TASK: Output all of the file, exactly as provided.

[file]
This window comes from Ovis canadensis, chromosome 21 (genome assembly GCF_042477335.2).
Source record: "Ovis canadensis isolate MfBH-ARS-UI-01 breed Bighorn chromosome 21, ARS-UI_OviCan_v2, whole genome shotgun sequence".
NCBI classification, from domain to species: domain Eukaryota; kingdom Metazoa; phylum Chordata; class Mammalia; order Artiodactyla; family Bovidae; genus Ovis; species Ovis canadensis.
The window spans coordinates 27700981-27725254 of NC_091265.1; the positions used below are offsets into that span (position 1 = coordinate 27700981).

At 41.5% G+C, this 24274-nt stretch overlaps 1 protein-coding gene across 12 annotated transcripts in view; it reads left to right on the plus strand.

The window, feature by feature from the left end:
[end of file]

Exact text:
This window comes from Ovis canadensis, chromosome 21 (genome assembly GCF_042477335.2).
Source record: "Ovis canadensis isolate MfBH-ARS-UI-01 breed Bighorn chromosome 21, ARS-UI_OviCan_v2, whole genome shotgun sequence".
NCBI classification, from domain to species: domain Eukaryota; kingdom Metazoa; phylum Chordata; class Mammalia; order Artiodactyla; family Bovidae; genus Ovis; species Ovis canadensis.
The window spans coordinates 27700981-27725254 of NC_091265.1; the positions used below are offsets into that span (position 1 = coordinate 27700981).

At 41.5% G+C, this 24274-nt stretch overlaps 1 protein-coding gene across 12 annotated transcripts in view; it reads left to right on the plus strand.

The window, feature by feature from the left end: